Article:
The star system she is headed out to is a sun-like system, with a G class star slightly younger than our own sun. The system is too distant to determine if it has a comet cloud like Sol's and/or minor planets like Ceres that could be mined to sustain a new colony. Thus the exploratory nature of the ship. And the enormous resources dedicated to making sure the vessel has the means to deal with contingencies.

If all goes well, and the system can support a colony, all of that fuel on hand means the ship can operate for a few decades before having to leave the material rich interior of the system to mine the outer reaches for more fuel. Fuel is generally located in the outer reaches of a solar system. Getting out there, finding the comets, and returning is a process that can take years.

The player's character is one of the specialists on board. Specialists are test-tube babies that are given an accelerated rate of growth, as well as cybernetic enhancements. The enhancements allow the fetus to be subjected to neural stimuli during the incubation process. These stimuli allows a specialist to emerge from an artificial womb after 2 years as a fully formed adult with a doctorate level education. Specialist development is also shaped to include neural abnormalities documented in the geniuses of the field in which they work.

A staff of artificial intelligences supervises the development of the specialists, and act as parents and mentors for them. But in their own peculiar robot sort of way. Despite all that well meaning love and care, specialists grow up to have the same range of quirks and insecurities that are normally associated with abused orphans.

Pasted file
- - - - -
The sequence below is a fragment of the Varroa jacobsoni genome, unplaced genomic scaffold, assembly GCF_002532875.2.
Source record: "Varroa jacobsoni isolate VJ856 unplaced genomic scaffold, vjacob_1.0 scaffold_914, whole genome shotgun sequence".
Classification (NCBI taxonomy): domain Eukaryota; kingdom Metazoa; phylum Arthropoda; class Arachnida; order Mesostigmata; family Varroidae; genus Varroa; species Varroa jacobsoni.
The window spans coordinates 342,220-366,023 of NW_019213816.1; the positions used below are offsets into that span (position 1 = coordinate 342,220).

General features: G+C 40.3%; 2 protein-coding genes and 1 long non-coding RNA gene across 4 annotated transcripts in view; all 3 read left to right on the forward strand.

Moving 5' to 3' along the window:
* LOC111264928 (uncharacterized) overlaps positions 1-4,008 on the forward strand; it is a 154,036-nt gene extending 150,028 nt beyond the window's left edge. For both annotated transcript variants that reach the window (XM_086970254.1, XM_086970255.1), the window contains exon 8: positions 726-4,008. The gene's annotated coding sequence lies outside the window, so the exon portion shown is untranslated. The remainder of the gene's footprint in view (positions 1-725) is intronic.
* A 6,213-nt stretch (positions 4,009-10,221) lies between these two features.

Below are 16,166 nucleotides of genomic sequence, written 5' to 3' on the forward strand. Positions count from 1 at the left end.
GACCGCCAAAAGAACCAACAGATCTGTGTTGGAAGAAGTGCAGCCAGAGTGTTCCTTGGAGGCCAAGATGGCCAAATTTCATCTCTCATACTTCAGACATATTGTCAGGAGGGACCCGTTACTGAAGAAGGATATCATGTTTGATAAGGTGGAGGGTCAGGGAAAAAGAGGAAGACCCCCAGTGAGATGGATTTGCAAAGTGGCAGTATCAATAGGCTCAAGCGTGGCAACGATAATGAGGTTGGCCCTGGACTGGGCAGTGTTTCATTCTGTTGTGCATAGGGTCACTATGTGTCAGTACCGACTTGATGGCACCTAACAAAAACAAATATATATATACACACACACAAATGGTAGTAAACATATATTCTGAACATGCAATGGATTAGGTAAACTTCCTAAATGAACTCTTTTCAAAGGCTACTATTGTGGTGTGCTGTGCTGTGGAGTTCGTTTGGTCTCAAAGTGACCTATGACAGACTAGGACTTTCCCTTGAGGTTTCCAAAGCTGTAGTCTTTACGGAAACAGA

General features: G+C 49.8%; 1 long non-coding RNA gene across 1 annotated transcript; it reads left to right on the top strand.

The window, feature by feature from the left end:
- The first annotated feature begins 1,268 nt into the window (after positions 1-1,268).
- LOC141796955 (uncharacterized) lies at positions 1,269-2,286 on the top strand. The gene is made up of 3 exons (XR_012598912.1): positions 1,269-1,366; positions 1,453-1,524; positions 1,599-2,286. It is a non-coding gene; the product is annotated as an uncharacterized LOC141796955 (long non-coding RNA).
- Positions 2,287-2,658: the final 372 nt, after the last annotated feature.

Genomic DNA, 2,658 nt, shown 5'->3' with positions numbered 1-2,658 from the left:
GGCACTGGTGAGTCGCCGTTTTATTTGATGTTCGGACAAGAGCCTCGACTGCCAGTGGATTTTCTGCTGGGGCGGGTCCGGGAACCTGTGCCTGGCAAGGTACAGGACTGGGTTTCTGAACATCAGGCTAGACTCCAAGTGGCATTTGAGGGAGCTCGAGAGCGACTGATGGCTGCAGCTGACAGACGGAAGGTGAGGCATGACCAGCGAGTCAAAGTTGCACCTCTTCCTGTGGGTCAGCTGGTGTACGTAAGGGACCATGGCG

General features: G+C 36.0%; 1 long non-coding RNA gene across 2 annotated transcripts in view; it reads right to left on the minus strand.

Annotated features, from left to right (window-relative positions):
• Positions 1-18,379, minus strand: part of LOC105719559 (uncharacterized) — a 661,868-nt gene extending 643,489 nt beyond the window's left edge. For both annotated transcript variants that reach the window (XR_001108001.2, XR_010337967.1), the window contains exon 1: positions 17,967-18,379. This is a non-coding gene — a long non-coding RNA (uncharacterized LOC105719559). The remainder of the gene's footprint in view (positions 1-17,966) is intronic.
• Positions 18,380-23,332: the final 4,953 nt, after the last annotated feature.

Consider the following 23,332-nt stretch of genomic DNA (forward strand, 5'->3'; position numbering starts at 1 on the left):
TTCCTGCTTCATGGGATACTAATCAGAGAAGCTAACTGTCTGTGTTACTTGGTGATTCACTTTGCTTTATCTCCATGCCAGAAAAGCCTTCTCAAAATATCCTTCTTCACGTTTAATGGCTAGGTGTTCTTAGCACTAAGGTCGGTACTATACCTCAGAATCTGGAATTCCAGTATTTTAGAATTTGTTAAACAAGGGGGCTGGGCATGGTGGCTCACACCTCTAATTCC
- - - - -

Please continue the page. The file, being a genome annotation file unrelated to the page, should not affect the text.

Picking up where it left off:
Legally, Specialists are wards of the ship until their 20th birthday. (21 being the age of majority with 1 years credited for training during incubation.) Each specialist is commissioned to perform a specific role. After their commission has elapsed, a specialist joins the civilian population. They may continue on with their commissioned vocation, pick a new field entirely, or simply decide to live under a tree and commune with nature. They have served their vessel, and have earned the right to live a "normal" life.

Until their 20th birthday, while it's inevitable a specialist may fall in love, they are not permitted to marry or have children. (And there are legal means to prevent the former and technical means to prevent the later.) The specialist aging process is a little different than civilians. They don't age outwardly, but they seem to suffer premature aging internally. At their 20th birthday the have the health of a 30 something in age. On their 30th birthday, their internals function like a civilian of 50. On their 40th birthday, they function like an 80 year old. It's rare for a specialist to see their 50th birthday. Competing theories blame the accelleration technology used to produce them, the stress of the occupations they encounter, or simply that the fire that burns twice as bright burns half as long. They always seem to leave a good looking corpse, though. Most deaths for specialists are actually accidents or suicides.

Specialist are never told what they were created for. Part of their integration process is to discover what they were created to be. This is partly to familiarize themself with the community. Mostly because the best lies are the ones you tell yourself. Someone who discovers they like to be a waste management engineer, and has to fight to be a waste management engineer, is far more likely to be sane at the end of 20 years of being a waste management engineer than someone who wakes up, is assigned the job "Waste Management Engineer", and told never to question it. (Oddly enough, Krasnovians, as draconian as they are, have a similar policy.)

This game will be about discovering who you are, and what your purpose is in this world. And then, of course, subverting that. It'll be fun, trust me. ;-)